Sasha Allen is a dynamic leading player (the role Ben Vereen is most known for) although she’s a little breathy at times, and there are fantastic performances from the ensemble, who are as equally talented singers and dancers as they are acrobats. In the supporting roles, Lucie Arnaz is an eminently likeable Berthe and the lithe and leggy Sabrina Harris, as Pippin’s manipulative step-mother, Fastrada, nearly steals every scene she’s in. But Kyle Dean Massey, who shared in playing the role on Broadway, can do nothing with the terrible dialogue and motivation he’s given. The guy’s got a great voice, but his Pippin is more whiny and petulant than heroic and adventurous. You feel his frustration at wanting to live an extraordinary life, but you also wish he’d stop coming off as a spoiled brat. By the time he is forced with his climactic decision—The Lizard King perched above a flaming pyre and exhorted by the rest of his fellow troubadours to sacrifice himself for his calling—it feels less like an urgent dramatic moment, and more of an acid trip that wasn’t that trippy to begin with gone bad.

This 21st Century “Pippin” is a delight to look at it. But it remains a bore to listen to.

6/10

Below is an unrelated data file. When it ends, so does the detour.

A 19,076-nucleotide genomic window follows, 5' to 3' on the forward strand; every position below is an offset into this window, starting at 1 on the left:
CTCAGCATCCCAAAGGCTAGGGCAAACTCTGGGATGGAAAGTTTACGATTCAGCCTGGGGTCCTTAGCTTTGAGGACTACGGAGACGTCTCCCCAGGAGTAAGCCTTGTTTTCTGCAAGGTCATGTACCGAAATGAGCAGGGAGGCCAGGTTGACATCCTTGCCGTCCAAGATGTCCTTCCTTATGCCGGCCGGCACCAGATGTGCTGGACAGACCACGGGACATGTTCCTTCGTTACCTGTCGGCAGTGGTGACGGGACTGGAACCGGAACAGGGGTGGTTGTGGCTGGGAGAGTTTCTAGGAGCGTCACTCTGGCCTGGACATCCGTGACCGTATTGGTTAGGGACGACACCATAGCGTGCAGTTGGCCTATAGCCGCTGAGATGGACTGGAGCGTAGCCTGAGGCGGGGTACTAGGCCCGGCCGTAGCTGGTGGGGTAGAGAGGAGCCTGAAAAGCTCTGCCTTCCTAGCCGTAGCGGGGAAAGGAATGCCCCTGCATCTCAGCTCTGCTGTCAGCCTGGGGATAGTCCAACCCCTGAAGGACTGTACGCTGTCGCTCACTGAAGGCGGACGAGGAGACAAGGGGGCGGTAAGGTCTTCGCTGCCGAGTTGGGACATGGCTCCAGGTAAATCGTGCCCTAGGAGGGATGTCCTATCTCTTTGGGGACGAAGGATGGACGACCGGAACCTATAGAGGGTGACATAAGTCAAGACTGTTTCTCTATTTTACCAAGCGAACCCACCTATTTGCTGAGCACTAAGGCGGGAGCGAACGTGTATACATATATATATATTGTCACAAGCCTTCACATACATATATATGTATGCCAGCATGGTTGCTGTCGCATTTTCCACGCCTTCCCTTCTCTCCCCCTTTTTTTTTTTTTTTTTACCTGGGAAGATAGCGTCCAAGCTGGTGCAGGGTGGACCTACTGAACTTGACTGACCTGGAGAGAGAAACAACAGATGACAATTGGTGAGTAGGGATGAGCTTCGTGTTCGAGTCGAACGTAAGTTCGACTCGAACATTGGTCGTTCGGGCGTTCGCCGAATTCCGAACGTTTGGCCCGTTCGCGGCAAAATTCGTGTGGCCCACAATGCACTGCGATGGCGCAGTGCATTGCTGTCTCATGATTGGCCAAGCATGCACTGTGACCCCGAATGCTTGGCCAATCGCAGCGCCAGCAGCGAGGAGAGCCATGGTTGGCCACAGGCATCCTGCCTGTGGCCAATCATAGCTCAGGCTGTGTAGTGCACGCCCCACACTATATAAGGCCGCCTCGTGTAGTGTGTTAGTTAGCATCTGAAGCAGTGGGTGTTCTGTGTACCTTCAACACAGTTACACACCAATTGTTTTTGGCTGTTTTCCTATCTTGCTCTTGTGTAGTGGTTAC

Date & Location :

November 11 – 23, 2014

Segerstrom Center for the Arts
600 Town Center Drive, Costa Mesa, CA

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Into the Woods – They Still Got It (Thoughts on the Reunion and the Show In General) @ Segerstrom Center of Performing Art in Costa Mesa

MAJOR SPOILERS AHEAD FOR THOSE UNFAMILIAR WITH THE SHOW

Written by Alina Mae Wilson 

 It has been confirmed.  That spark of electricity that made the original Broadway cast of Into the Woods so unutterably unique still remains.  I can say this with absolute certainty, because I just attended the Into the Woods reunion performance this past weekend at Segerstrom Center of Performing Art in Costa Mesa.  It was so beautiful, I fell in love again.

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Garden Grove, Gem Theater, Musical, Review, Uncategorized Comments Off on Just pull your little finger : Assassins @ Gem Theatre in Garden Grove – Review |

Just pull your little finger : Assassins @ Gem Theatre in Garden Grove – Review

Left to Right Alex Bodrero as John Wilkes Booth, Evan Guido

Adriana Sanchez as Sara Jane Moore and Gretchen Dawson as Ly

Adriana Sanchez as Sara Jane Moore and Gretchen Dawson as Ly

Written by Alina Mae Wilson